The Kingdom of Saudi Arabia beheaded
37 citizens who were suspected of being involved in terrorist- related
Dissident Ali Ahmed, who runs the
Institute for Gulf Affairs in Washington, D.C., identified 34 of those executed
as Shiites based on the names announced by the Interior Ministry.
The Interior Ministry said the body
of one of the men — Khaled bin Abdel Karim al-Tuwaijri — was publicly pinned to
a pole for several hours to serve as a warning to others.
The mass execution, which is the
largest since January 2016, sparked controversies.
Ahmed criticized Tuesday’s mass
execution and expressed that it was used to send a political message to Iran:
“This is political. They didn’t
have to execute these people, but it’s important for them to ride the American
Ahmed said among those executed was
Shiite religious leader Sheik Mohammed al-Attiyah. One of the charges against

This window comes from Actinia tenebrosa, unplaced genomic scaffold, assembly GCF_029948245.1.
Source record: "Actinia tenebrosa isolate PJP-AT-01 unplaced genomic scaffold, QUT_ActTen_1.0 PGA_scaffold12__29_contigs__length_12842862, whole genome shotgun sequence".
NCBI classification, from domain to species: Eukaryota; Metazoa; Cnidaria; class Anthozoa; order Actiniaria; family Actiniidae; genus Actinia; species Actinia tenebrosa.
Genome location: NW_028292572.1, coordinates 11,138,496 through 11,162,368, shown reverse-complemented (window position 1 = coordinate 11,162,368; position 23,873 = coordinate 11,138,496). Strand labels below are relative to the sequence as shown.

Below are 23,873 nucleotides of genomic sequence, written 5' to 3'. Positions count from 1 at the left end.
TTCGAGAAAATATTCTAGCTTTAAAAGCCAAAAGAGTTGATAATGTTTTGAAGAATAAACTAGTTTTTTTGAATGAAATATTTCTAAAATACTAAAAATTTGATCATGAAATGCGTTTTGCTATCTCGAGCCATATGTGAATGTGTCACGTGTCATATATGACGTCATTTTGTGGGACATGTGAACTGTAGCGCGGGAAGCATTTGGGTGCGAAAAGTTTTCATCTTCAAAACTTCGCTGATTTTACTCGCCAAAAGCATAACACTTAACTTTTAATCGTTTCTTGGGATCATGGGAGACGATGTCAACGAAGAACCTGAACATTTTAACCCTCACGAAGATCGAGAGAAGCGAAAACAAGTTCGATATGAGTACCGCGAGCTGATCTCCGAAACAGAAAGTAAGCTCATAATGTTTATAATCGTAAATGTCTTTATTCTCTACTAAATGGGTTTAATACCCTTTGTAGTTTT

him was that he tried to form a sectarian group in the western city of Jidda:
“The sheik publicly spoke of the need
to work closely with Saudi Arabia’s Sunni majority and would lead small prayer
groups among Shiites.”
According to Human Rights Watch, at
least 33 of those executed belonged to Saudi Arabia’s Shiite minority.
The rights group said the convictions
were based on “sham mass trials” where confessions were allegedly extracted
“Saudi authorities will inevitably
characterize those executed as terrorists… but the reality is that Saudi courts
are largely devoid of any due process, and many of those executed were
condemned based solely on confessions they credibly say were coerced,” said
HRW’s deputy Middle East director Michael Page.
“Executing prisoners en masse shows
that the current Saudi leadership has little interest in improving the country’s
dismal human rights record.”
U.N. rights chief Michelle Bachelet
condemned Riyadh’s execution, saying “it was particularly abhorrent that at
least three of those killed were minors at the time of their sentencing.”
Rights group Amnesty International
denounced the executions:
“The executions were yet
another gruesome indication of how the death penalty is being used as a
political tool to crush dissent from within the Shiite minority.”